Public speaker, one who gives a speech or lecture
Speaker (politics), the presiding officer in a legislative assembly
HMS Speaker (D90), a World War II Royal Navy aircraft carrier
Speaker, in linguistics, a grammatical person, first person as opposed to the addressee and bystanders
The Speaker, a BBC television series
The Speaker (periodical), a weekly review published in London from 1890 to 1907
Los Speakers (or "The Speakers"), a Colombian rock band from the 1960s
Tris Speaker, an American baseball player
The speaker's official role is to moderate debate, make rulings on procedure, announce the results of votes, and the like. The speaker decides who may speak and has the powers to discipline members who break the procedures of the chamber or house. The speaker often also represents the body in person, as the voice of the body in ceremonial and some other situations. The title was first recorded in 1377 to describe the role of Thomas de Hungerford in the Parliament of England.
By convention, speakers are normally addressed in Parliament as 'Mister Speaker', if a man, or 'Madam Speaker', if a woman. In other cultures other styles are used, mainly being equivalents of English "chairman" or "president". Many bodies also have a speaker pro tempore (or deputy speaker), designated to fill in when the speaker is not available.
The Speaker of the Australian House of Representatives is the presiding officer of the Australian House of Representatives, the lower house of the Parliament of Australia. The President of the Australian Senate is the presiding officer of the Australian Senate, the upper house of the Parliament of Australia.
Italian parliamentarism is centered on the Presidents of the two Houses, vested in defense of the members and of the assembly as a whole; so "the Speaker invites the representative of the Government not to deviate from the rules of parliamentary behavior". Now constitutional community highlights changes also in this role.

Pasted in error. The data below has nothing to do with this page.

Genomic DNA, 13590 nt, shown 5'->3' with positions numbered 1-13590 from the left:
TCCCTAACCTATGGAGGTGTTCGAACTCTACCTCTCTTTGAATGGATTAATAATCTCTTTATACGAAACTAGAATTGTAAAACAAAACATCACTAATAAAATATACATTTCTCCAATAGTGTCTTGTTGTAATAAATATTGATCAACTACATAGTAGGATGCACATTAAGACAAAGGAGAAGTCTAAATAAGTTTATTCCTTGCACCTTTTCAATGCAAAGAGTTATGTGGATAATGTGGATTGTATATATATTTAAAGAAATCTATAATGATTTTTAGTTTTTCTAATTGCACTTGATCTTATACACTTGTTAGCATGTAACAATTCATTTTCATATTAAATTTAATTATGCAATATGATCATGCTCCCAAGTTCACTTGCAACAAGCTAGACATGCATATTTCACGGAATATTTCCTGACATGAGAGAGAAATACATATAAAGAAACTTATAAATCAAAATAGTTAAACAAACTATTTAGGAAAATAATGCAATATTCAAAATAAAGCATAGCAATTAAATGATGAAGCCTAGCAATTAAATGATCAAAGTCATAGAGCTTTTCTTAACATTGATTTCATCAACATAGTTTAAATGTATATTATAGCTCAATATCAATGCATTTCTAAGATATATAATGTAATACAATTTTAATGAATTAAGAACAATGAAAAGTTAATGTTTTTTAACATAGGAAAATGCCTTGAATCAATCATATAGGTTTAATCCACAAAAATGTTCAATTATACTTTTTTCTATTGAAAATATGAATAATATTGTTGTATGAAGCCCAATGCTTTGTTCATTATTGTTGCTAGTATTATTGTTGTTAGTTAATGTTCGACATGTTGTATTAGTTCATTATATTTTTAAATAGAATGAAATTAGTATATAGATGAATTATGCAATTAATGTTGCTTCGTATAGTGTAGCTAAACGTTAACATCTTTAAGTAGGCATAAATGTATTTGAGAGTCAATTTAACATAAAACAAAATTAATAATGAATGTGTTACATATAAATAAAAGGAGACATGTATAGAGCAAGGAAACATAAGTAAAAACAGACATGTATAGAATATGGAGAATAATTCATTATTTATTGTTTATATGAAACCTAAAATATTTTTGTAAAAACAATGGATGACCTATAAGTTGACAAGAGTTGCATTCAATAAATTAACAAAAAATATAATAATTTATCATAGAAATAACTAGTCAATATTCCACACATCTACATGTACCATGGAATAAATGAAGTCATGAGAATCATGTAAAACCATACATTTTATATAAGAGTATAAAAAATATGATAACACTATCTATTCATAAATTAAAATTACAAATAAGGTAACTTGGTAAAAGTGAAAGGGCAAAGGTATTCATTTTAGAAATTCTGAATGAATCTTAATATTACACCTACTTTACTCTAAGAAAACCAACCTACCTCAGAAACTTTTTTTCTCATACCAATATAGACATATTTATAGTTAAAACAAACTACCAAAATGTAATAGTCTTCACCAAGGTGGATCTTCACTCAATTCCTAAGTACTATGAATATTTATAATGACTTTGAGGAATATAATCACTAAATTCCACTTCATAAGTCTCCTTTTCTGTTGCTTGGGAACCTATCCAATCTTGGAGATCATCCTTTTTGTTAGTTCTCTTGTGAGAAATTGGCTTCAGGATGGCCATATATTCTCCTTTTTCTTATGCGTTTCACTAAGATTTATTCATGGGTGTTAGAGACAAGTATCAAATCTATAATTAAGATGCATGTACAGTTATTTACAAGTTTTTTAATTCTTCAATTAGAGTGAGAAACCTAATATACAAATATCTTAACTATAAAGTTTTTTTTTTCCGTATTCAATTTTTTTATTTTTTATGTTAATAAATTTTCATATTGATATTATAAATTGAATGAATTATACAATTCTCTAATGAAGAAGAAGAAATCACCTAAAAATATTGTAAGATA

In Canada, the Speaker of the House of Commons is the individual elected to preside over the House of Commons, the elected lower house. The speaker is a Member of Parliament (MP) and is elected at the beginning of each new parliament by fellow MPs. The Speaker's role in presiding over Canada's House of Commons is similar to that of speakers elsewhere in other countries that use the Westminster system. The Speaker does not vote except in the case of a tie. By convention, if required to vote, the Speaker will vote in favour of continuing debate on a matter, but will not ultimately vote for a measure to be approved.
The Speaker of the Senate of Canada is the presiding officer of the Senate of Canada, the appointed upper house. The Speaker represents the Senate at official functions, rules on questions of parliamentary procedure and parliamentary privilege, and presides over debates and voting in the "Red Chamber". The Speaker of the Senate is appointed by the Governor General of Canada from amongst sitting senators upon the advice of the Prime Minister. The Speaker has a vote on all matters. In the event of a tie, the matter fails.
At the provincial level, the presiding officer of the provincial legidslatures is called the "Speaker" in all provinces except Quebec, where the term "President" is used. The presiding officer fulfills the same role as the Speaker of the House of Commons.